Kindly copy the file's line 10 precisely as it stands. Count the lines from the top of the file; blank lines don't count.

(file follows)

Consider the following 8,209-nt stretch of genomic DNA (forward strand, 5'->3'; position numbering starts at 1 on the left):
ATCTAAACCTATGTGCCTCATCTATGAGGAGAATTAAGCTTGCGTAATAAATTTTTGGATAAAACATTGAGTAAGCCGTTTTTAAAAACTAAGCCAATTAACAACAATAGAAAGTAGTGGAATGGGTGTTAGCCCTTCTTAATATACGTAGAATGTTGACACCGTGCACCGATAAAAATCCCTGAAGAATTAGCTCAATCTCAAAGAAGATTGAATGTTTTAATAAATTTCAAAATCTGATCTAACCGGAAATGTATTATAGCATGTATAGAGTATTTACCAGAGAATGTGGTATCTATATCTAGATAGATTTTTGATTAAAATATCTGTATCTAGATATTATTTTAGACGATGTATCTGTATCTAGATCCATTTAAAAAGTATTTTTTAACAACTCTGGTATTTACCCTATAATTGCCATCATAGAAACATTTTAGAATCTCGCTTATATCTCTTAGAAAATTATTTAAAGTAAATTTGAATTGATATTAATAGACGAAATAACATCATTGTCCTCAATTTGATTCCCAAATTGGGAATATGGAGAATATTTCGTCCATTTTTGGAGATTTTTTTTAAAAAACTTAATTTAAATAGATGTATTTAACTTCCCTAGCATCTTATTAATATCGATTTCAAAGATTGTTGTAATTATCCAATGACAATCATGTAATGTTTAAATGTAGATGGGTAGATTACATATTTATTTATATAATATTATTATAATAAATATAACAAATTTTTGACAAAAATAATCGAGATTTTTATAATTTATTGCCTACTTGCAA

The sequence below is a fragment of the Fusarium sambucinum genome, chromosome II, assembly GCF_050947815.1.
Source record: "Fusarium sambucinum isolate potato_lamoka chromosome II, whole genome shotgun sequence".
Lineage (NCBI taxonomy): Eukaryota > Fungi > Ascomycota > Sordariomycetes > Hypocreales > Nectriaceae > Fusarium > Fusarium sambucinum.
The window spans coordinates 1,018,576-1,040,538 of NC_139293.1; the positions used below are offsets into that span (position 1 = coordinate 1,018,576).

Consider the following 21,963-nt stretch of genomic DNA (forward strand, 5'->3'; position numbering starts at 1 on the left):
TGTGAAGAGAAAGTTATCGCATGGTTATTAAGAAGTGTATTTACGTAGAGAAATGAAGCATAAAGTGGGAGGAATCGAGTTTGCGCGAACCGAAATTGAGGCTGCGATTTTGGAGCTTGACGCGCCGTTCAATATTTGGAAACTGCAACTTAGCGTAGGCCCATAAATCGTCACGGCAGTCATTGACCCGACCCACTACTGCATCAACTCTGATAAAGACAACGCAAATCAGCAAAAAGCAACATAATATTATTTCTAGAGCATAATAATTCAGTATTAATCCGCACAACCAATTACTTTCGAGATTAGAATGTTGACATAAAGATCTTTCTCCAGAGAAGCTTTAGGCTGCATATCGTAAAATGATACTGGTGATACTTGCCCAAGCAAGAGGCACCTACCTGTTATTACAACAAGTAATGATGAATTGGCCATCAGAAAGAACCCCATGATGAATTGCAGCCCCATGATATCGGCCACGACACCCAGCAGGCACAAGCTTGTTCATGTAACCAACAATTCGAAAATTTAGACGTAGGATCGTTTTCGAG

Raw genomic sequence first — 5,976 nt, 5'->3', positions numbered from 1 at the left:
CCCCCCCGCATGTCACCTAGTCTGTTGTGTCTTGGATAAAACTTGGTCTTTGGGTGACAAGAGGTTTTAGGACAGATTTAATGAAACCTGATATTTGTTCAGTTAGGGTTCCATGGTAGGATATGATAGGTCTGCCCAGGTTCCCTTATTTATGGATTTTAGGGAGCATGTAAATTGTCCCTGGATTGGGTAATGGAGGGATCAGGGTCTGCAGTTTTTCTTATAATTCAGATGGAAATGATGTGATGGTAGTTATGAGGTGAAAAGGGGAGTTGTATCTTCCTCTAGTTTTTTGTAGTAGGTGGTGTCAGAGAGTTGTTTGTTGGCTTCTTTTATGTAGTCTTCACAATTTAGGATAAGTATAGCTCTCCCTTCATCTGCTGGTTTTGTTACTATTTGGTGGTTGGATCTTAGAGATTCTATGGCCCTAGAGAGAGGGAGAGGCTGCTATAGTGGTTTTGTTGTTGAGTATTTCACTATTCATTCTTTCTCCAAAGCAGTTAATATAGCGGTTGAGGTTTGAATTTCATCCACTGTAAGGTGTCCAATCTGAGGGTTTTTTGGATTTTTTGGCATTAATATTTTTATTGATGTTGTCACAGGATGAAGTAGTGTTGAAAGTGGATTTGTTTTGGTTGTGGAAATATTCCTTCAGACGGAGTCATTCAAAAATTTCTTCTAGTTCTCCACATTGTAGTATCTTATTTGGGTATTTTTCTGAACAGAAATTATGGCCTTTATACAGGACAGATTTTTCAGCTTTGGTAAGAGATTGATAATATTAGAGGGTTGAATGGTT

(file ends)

CCCCCCCGCATGTCACCTAGTCTGTTGTGTCTTGGATAAAACTTGGTCTTTGGGTGACAAGAGGTTTTAGGACAGATTTAATGAAACCTGATATTTGTTCAGTTAGGGTTCCATGGTAGGATATGATAGGTCTGCCCAGGTTCCCTTATTTATGGATTTTAGGGAGCATGTAAATTGTCCCTGGATTGGGTAATGGAGGGATCAGGGTCTGCAGTTTTTCTTATAATTCAGATGGAAATGATGTGATGGTAGTTATGAGGTGAAAAGGGGAGTTGTATCTTCCTCTAGTTTTTTGTAGTAGGTGGTGTCAGAGAGTTGTTTGTTGGCTTCTTTTATGTAGTCTTCACAATTTAGGATAAGTATAGCTCTCCCTTCATCTGCTGGTTTTGTTACTATTTGGTGGTTGGATCTTAGAGATTCTATGGCCCTAGAGAGAGGGAGAGGCTGCTATAGTGGTTTTGTTGTTGAGTATTTCACTATTCATTCTTTCTCCAAAGCAGTTAATATAGCGGTTGAGGTTTGAATTTCATCCACTGTAAGGTGTCCAATCTGAGGGTTTTTTGGATTTTTTGGCATTAATATTTTTATTGATGTTGTCACAGGATGAAGTAGTGTTGAAAGTGGATTTGTTTTGGTTGTGGAAATATTCCTTCAGACGGAGTCATTCAAAAATTTCTTCTAGTTCTCCACATTGTAGTATCTTATTTGGGTATTTTTCTGAACAGAAATTATGGCCTTTATACAGGACAGATTTTTCAGCTTTGGTAAGAGATTGATAATATTAGAGGGTTGAATGGTT